I keep thinking about Matthew Warren and William Cowper; men divided by centuries but who might understand each other. Matthew was the 27 year old son of pastor Rick Warren, and this past Friday Matthew took his own life. This, by itself, is a tragedy. But Matthew had already lived a heartbreaking story, according to the email Pastor Warren sent to his congregation, telling them of Matthew’s death:
Subject: Needing your prayers
To my dear staff,
Over the past 33 years we’ve been together through every kind of crisis. Kay and I’ve been privileged to hold your hands as you faced a crisis or loss, stand with you at gravesides, and prayed for you when ill. Today, we need your prayer for us.
No words can express the anguished grief we feel right now. Our youngest son, Matthew, age 27, and a lifelong member of Saddleback, died today.
You who watched Matthew grow up knew he was an incredibly kind, gentle, and compassionate man. He had a brilliant intellect and a gift for sensing who was most in pain or most uncomfortable in a room. He’d then make a bee-line to that person to engage and encourage them.
But only those closest knew that he struggled from birth with mental illness, dark holes of depression, and even suicidal thoughts. In spite of America’s best doctors, meds, counselors, and prayers for healing, the torture of mental illness never subsided. Today, after a fun evening together with Kay and me, in a momentary wave of despair at his home, he took his life.
Kay and I often marveled at his courage to keep moving in spite of relentless pain. I’ll never forget how, many years ago, after another approach had failed to give relief, Matthew said “ Dad, I know I’m going to heaven. Why can’t I just die and end this pain?” but he kept going for another decade.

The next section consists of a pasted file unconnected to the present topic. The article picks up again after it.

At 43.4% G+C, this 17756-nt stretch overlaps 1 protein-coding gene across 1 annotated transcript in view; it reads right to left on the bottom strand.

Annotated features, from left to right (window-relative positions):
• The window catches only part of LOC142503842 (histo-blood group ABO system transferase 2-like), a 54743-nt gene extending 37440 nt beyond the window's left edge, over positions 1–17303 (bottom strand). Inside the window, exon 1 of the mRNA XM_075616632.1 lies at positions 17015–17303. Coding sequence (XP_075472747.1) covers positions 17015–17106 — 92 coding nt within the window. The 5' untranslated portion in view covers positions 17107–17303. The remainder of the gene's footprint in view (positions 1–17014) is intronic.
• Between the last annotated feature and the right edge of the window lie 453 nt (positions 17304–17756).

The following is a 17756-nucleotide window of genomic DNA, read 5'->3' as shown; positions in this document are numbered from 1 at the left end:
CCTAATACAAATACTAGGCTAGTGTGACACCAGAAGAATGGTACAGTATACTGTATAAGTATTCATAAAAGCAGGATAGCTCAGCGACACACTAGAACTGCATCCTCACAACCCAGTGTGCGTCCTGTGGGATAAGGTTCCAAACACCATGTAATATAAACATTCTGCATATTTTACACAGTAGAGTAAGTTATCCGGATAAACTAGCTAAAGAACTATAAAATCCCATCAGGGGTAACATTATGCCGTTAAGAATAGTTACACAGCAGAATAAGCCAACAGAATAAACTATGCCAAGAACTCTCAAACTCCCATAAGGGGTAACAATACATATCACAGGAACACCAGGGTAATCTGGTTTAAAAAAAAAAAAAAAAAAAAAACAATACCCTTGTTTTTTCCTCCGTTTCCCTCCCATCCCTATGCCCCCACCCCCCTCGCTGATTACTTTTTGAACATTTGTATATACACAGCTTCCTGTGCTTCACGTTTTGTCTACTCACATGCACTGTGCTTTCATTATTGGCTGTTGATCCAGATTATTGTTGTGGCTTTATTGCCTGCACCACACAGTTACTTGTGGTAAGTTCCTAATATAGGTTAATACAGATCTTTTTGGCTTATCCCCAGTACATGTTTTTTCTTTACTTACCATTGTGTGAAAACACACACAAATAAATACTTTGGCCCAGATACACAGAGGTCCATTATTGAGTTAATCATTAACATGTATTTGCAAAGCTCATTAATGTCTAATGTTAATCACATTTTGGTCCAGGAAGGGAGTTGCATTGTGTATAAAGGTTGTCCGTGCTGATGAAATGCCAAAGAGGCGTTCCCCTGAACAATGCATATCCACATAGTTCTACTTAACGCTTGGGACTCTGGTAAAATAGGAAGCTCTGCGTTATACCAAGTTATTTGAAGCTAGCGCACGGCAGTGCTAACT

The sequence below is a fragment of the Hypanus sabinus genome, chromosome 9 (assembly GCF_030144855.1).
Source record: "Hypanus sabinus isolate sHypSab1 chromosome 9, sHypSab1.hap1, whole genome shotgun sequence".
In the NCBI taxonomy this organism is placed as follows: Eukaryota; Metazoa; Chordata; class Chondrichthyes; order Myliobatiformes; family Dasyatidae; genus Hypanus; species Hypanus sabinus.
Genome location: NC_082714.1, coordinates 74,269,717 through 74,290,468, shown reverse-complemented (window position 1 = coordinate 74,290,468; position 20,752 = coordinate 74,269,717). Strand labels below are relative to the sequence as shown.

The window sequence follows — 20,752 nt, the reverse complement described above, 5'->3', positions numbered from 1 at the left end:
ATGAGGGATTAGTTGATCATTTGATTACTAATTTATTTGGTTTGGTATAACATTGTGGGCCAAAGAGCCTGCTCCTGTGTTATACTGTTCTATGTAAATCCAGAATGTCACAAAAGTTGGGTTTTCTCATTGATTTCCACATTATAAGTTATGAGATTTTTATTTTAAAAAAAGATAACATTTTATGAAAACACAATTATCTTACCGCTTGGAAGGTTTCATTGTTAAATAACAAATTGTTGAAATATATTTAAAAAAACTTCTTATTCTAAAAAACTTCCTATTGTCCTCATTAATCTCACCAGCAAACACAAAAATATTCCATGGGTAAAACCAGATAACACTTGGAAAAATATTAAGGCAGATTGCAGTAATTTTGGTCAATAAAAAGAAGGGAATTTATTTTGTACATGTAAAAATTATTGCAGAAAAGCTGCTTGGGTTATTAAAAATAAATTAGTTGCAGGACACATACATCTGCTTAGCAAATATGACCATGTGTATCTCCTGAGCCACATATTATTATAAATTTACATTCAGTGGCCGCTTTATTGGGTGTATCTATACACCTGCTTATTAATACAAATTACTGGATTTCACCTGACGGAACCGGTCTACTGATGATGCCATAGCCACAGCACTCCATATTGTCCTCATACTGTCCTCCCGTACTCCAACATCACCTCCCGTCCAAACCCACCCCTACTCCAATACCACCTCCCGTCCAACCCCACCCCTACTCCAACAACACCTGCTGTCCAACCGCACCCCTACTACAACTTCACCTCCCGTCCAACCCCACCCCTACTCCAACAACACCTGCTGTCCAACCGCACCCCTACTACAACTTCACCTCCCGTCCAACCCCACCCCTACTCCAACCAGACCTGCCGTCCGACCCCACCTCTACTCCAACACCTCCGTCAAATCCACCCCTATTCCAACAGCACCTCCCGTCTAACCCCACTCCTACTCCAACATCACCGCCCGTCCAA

Thank you for your love and prayers. We love you back.
My mother’s heart grieves not only for the Warren’s loss but for Matthew’s illness. How hard it must have been for the Warrens to see their son suffer and be unable to relieve his pain.
As for William Cowper, the English poet and hymn writer, he knew that pain well. His life was marked by episodes of depression that even his evangelical faith could not pierce. He believed strongly in the power of the gospel and (as a Calvinist) in the perseverance of the saints. But somehow he saw himself as the one exception to this good news, a man irrevocably rejected by God. Cowper’s heart condemned him and he lived under the weight of that condemnation his entire life.
Cowper, convinced he was damned, attempted suicide unsuccessfully many times before ultimately dying of an illness. His first suicide attempt was part of his undoing, in fact, because he saw it as the unforgivable sin. I recently read the Graham Greene novel Brighton Rock in which a character expresses a common view of suicide: “It’s a mortal sin…It’s despair….It’s the worst sin of all!” There was no happy ending for Cowper on this side of the grave. He died in a state of utter hopelessness, believing he had been abandoned by the only One who could help him. The same man who wrote, “….and sinners plunged beneath the flood lose all their guilty stains” went to his death suffocated by spiritual guilt. The last poem William Cowper ever wrote was called Castaway, and includes the lines: